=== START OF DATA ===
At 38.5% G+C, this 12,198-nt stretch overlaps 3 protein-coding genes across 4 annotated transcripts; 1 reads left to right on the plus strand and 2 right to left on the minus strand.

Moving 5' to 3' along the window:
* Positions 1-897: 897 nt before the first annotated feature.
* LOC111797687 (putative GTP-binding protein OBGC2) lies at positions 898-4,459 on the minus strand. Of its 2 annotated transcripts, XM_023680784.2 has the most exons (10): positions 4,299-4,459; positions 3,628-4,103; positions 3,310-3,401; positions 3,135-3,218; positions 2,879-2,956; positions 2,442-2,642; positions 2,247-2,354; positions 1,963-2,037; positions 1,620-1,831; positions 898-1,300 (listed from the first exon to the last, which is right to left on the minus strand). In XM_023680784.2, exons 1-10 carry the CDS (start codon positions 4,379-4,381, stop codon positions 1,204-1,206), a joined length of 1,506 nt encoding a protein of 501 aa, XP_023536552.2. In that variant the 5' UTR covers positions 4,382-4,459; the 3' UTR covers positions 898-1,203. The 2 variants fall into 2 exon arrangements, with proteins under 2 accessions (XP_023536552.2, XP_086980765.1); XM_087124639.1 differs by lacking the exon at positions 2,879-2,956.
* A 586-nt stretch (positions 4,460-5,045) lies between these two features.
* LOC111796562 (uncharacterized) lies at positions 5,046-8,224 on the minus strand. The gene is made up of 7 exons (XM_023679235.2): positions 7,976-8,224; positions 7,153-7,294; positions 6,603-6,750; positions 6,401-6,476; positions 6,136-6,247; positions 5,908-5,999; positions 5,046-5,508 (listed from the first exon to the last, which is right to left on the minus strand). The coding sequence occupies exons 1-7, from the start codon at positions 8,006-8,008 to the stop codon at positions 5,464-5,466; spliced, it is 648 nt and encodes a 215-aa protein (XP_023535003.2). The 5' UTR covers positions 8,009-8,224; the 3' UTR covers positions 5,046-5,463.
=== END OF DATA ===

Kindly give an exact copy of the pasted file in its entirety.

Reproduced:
At 38.5% G+C, this 12,198-nt stretch overlaps 3 protein-coding genes across 4 annotated transcripts; 1 reads left to right on the plus strand and 2 right to left on the minus strand.

Moving 5' to 3' along the window:
* Positions 1-897: 897 nt before the first annotated feature.
* LOC111797687 (putative GTP-binding protein OBGC2) lies at positions 898-4,459 on the minus strand. Of its 2 annotated transcripts, XM_023680784.2 has the most exons (10): positions 4,299-4,459; positions 3,628-4,103; positions 3,310-3,401; positions 3,135-3,218; positions 2,879-2,956; positions 2,442-2,642; positions 2,247-2,354; positions 1,963-2,037; positions 1,620-1,831; positions 898-1,300 (listed from the first exon to the last, which is right to left on the minus strand). In XM_023680784.2, exons 1-10 carry the CDS (start codon positions 4,379-4,381, stop codon positions 1,204-1,206), a joined length of 1,506 nt encoding a protein of 501 aa, XP_023536552.2. In that variant the 5' UTR covers positions 4,382-4,459; the 3' UTR covers positions 898-1,203. The 2 variants fall into 2 exon arrangements, with proteins under 2 accessions (XP_023536552.2, XP_086980765.1); XM_087124639.1 differs by lacking the exon at positions 2,879-2,956.
* A 586-nt stretch (positions 4,460-5,045) lies between these two features.
* LOC111796562 (uncharacterized) lies at positions 5,046-8,224 on the minus strand. The gene is made up of 7 exons (XM_023679235.2): positions 7,976-8,224; positions 7,153-7,294; positions 6,603-6,750; positions 6,401-6,476; positions 6,136-6,247; positions 5,908-5,999; positions 5,046-5,508 (listed from the first exon to the last, which is right to left on the minus strand). The coding sequence occupies exons 1-7, from the start codon at positions 8,006-8,008 to the stop codon at positions 5,464-5,466; spliced, it is 648 nt and encodes a 215-aa protein (XP_023535003.2). The 5' UTR covers positions 8,009-8,224; the 3' UTR covers positions 5,046-5,463.